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I wasn’t sure whether to post this after @pushcx’s Mitigating Content Marketing post. I don’t have anything really to sell but I guess if people like it they can sign up, and if it’s over the line I’ll happily delete it.

Anyways, I spent about a month playing nearly every commercial Atari Lynx game. My cousin got one as a kid and I was green with envy for years… ok, decades. I recently got an RG-350 which has the Handy emulator and decided to go through each commercially released game I could find. This is my loveletter to the Atari Lynx, and I thought it might be better to post instead of a flurry of Atari Lynx dev and hardware mod links.

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    I have always picked the “technically successful commercial failure” route, even as a child. The only exception was the Commodore 64.

    I was big into the Amiga, BeOS, webOS (Palm)….and the Atari Lynx.

    In the case of the Amiga, it was serendipity: we didn’t have a lot of money and my father found an old Amiga 1000 at an estate sale that was partially melted from a house fire and had a dodgy power supply and was thus being sold for only a few dollars.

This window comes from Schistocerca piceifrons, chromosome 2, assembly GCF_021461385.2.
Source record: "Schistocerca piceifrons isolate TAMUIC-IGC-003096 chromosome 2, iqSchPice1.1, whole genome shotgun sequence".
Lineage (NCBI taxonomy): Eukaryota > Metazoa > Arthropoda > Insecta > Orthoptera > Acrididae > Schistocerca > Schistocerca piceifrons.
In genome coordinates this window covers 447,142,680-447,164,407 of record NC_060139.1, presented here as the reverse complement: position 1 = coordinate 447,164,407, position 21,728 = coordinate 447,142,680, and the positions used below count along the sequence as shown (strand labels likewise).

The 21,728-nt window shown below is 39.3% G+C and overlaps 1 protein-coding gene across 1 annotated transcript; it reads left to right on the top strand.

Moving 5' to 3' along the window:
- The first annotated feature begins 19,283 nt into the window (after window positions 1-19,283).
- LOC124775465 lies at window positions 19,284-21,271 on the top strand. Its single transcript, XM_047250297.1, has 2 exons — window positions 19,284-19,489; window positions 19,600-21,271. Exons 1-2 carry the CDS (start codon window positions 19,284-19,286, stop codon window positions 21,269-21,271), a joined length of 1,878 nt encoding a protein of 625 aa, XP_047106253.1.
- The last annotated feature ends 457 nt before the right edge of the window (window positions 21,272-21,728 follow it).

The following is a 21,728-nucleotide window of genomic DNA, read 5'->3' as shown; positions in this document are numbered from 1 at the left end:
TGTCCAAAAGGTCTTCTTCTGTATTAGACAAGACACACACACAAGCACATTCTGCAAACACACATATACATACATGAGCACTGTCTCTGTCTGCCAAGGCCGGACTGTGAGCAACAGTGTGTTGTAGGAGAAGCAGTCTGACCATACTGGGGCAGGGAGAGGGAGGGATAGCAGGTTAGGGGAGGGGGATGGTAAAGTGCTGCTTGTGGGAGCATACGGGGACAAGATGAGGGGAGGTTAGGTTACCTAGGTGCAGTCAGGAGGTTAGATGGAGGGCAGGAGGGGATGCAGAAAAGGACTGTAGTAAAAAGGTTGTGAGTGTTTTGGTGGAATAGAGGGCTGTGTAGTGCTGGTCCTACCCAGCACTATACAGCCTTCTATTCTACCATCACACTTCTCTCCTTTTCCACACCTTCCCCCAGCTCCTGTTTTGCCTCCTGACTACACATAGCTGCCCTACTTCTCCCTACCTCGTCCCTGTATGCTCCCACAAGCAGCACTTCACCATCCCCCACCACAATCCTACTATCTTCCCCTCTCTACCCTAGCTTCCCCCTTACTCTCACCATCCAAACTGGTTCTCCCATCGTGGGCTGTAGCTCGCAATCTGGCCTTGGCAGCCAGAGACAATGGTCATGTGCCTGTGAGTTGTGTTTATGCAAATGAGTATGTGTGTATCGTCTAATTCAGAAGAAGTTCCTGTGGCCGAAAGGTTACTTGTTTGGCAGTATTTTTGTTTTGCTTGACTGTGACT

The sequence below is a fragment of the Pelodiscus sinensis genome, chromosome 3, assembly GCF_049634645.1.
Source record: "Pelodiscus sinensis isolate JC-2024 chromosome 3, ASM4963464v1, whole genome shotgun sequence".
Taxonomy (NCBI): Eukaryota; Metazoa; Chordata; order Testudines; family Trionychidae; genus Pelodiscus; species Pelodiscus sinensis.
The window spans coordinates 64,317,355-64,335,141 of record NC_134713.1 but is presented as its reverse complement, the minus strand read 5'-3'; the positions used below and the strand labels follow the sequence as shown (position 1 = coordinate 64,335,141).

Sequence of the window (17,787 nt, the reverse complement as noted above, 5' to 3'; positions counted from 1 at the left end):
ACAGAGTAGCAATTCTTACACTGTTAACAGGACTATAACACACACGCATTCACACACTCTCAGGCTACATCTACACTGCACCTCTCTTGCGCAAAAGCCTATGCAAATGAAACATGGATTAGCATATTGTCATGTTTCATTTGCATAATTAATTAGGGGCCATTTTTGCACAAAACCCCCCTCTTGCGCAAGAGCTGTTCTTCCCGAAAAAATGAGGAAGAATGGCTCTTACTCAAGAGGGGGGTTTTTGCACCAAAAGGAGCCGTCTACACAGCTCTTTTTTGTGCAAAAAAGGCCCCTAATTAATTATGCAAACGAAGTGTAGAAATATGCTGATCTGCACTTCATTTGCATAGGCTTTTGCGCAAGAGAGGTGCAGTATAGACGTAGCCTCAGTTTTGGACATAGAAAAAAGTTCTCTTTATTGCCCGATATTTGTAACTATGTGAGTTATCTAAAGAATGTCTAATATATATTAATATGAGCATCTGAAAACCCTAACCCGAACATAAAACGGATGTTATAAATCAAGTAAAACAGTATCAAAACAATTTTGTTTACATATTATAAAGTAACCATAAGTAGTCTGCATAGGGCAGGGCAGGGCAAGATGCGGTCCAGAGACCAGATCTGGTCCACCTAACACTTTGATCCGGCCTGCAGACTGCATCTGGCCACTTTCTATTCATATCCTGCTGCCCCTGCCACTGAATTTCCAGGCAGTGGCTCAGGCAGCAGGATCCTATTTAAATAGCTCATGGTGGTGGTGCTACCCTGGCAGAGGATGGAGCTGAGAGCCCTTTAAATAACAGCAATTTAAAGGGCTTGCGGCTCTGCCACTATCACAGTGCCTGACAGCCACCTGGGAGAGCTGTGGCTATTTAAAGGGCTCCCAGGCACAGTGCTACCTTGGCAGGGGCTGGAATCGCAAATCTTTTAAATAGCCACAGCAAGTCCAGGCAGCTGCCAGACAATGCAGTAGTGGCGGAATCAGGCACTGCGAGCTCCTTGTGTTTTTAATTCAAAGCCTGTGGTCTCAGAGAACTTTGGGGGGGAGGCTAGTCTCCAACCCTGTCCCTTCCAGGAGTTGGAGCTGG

For the Lynx, it was actually a really dark time in my life, and I would sit and dream about the Lynx, sitting at the gas station reading gaming magazines. I was 11 years old and we were basically homeless…but then my father was called up to active duty for the first Gulf War and that Christmas even though we didn’t have a home (I was living in a small motel room where my mom worked) I got a Lynx thanks to active duty pay. That game console was literally my lifeline for sanity.

    (TMI I know, but when I saw the headline “a love letter to the Atari Lynx” I wanted to point out that I truly loved the Lynx.)

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      Wow, I was with you early on having loved the Amiga, Palm and Lynx but that second half… Thanks for sharing that!

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        Thanks for posting that memory. It’s a nice reminder that these little devices and programs and magazines (and now blog posts, podcasts, videos) circulate in unpredictable ways. I am sure that the folks who worked on the Lynx could not have imagined what it would mean to you to own one.

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          Amiga should have taken over the world. It was a beautiful machine. I had a 500, 1200 and 2000 at various points.

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          How is coding for the Lynx? I’ve tried getting into the SNES before, but the DMA-heavy flow for performant code made it more a chore than fun. I’ve heard the Lynx delivered surprisingly comparable power in a nicer package.

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            I’ve only followed ChibiAkumas’ vid on YouTube, but it looks fairly straightforward compared to the SNES.